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Abstract: PO0080

COVID-19 and CKD: An Overview of Reviews to Inform the World Health Organization Scientific Brief

Session Information

Category: Coronavirus (COVID-19)

  • 000 Coronavirus (COVID-19)

Authors

  • Jdiaa, Sara Saleh, University of Toronto, Toronto, Ontario, Canada
  • Mansour, Razan, The University of Kansas Health System, Kansas City, Kansas, United States
  • Alayli, Abdallah El, The University of Kansas Health System, Kansas City, Kansas, United States
  • Gautam, Archana, The University of Kansas Health System, Kansas City, Kansas, United States
  • Thomas, Preston J., The University of Kansas Health System, Kansas City, Kansas, United States
  • Mustafa, Reem, The University of Kansas Health System, Kansas City, Kansas, United States
Background

The World Health organization (WHO) declared COVID-19 as a global pandemic in March of 2020. Many studies have assessed the association between different comorbidities and COVID-19 outcomes. In this overview of reviews, we aim to summarize the association between CKD and different COVID-19 outcomes.

Methods

We performed a systematic search through Embase, PubMed, Epistemonikos, and Cochrane as well as preprint databases from January 1, 2020 to January 5, 2021. After searching systematic reviews, we updated the search by identifying primary studies published after August 2020, which was the date of last search in the reviews. We focused on systematic reviews and large primary studies. We followed the GRADE methodology to assess the certainty in effect estimates. Data was pooled based on random effects model.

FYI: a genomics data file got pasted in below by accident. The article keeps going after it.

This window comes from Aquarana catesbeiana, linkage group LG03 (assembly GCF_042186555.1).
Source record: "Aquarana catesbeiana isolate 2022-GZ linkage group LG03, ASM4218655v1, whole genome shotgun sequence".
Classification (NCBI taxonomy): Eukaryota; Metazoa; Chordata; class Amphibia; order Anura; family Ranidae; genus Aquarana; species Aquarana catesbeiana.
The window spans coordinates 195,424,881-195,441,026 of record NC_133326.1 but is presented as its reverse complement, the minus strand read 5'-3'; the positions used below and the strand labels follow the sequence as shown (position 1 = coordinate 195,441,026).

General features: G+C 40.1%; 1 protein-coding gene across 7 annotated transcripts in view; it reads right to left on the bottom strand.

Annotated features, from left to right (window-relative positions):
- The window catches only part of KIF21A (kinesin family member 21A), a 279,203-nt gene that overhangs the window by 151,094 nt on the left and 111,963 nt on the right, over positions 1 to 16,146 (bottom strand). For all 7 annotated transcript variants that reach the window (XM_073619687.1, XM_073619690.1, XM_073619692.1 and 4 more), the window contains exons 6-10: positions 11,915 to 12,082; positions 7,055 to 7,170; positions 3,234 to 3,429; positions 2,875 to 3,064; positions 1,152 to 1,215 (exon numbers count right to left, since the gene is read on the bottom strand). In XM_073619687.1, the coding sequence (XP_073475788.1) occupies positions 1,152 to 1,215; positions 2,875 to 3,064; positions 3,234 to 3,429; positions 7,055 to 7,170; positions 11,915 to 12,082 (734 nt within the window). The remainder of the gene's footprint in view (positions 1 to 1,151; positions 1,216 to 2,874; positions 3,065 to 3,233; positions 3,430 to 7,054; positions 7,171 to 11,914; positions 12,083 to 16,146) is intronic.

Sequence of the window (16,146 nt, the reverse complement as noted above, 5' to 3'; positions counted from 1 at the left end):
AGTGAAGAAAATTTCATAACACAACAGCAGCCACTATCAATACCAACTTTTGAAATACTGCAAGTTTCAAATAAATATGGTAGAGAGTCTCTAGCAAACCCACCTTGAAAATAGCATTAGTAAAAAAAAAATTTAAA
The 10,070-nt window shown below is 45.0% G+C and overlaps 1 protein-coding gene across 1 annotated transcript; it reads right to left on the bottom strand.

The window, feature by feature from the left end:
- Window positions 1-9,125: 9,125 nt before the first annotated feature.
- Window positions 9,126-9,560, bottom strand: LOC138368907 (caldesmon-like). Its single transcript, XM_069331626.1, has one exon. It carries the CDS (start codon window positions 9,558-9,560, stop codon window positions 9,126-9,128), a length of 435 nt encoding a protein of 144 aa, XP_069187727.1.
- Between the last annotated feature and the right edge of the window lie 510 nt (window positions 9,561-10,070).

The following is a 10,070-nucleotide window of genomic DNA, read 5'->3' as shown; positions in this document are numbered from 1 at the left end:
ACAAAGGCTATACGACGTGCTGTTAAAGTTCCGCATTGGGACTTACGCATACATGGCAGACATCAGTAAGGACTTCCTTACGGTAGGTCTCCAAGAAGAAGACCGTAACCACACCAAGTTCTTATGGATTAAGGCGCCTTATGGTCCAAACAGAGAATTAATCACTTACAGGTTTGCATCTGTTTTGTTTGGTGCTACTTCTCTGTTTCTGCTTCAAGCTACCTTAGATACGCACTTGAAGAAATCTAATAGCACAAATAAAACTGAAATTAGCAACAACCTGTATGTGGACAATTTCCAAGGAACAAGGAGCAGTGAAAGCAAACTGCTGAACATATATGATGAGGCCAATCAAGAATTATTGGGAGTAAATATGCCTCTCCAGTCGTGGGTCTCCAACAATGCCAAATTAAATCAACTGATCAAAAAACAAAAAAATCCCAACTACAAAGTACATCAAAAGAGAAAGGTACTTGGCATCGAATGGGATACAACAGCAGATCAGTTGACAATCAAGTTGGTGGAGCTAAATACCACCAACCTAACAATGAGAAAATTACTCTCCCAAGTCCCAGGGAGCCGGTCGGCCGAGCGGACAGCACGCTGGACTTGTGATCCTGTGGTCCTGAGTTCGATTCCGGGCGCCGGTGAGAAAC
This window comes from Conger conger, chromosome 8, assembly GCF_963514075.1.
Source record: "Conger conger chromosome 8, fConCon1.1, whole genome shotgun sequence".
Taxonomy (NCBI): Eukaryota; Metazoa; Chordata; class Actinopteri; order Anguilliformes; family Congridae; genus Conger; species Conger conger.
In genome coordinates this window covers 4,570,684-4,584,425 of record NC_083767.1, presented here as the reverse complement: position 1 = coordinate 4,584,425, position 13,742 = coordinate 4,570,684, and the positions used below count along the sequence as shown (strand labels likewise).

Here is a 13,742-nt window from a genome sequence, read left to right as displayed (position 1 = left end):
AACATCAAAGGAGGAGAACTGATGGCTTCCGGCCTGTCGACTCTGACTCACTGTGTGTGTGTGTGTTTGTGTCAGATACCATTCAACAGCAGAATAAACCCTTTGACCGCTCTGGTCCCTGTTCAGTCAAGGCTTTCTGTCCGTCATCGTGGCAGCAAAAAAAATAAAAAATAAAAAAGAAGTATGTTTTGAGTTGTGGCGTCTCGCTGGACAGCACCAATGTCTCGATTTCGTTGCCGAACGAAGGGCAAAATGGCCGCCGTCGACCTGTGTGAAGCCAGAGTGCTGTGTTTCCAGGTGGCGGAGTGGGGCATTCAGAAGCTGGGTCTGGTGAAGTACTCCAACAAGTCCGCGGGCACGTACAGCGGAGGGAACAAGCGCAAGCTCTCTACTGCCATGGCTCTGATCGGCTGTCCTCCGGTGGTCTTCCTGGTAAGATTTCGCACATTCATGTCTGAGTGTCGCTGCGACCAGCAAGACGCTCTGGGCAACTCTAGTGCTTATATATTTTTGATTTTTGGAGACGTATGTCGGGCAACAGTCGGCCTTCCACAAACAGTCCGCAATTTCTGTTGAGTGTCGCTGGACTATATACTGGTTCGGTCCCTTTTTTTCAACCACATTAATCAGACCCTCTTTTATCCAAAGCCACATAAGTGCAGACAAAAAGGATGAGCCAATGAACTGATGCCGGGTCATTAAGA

Results

We included a total of 69 systematic reviews and 66 primary studies in our overview. We did not identify any systematic reviews that directly reports on CKD and the risk of contracting COVID-19. There was no convincing difference on the risk of acquiring COVID-19 infection in patients with and without CKD in primary studies (OR = 1.00, 95% CI 0.76-1.33). CKD is associated with higher risk of COVID-19 related mortality pooled hazard ratio (HR) 1.48 (95% CI 1.33-1.65) and pooled odds ratio (OR) 1.77 (95% CI 1.54-2.02)(moderate certainty), hospitalization pooled risk ratio (RR) 1.63 (95% CI 1.03-2.58) (moderate certainty) and disease severity pooled RR 1.56 (95% CI 1.3-1.86) (moderate certainty). Notably, the risk of COVID-19 attributed hospitalization and mortality were higher in patients with more advanced CKD stage.

Conclusion

Evidence consistently demonstrated an increased risk of mortality, hospitalization and disease severity in patients with CKD and COVID-19 infection. The results highlight the importance of recognizing patients with CKD as a high-risk group and of prioritizing these patients for COVID-19 prevention strategies including vaccination.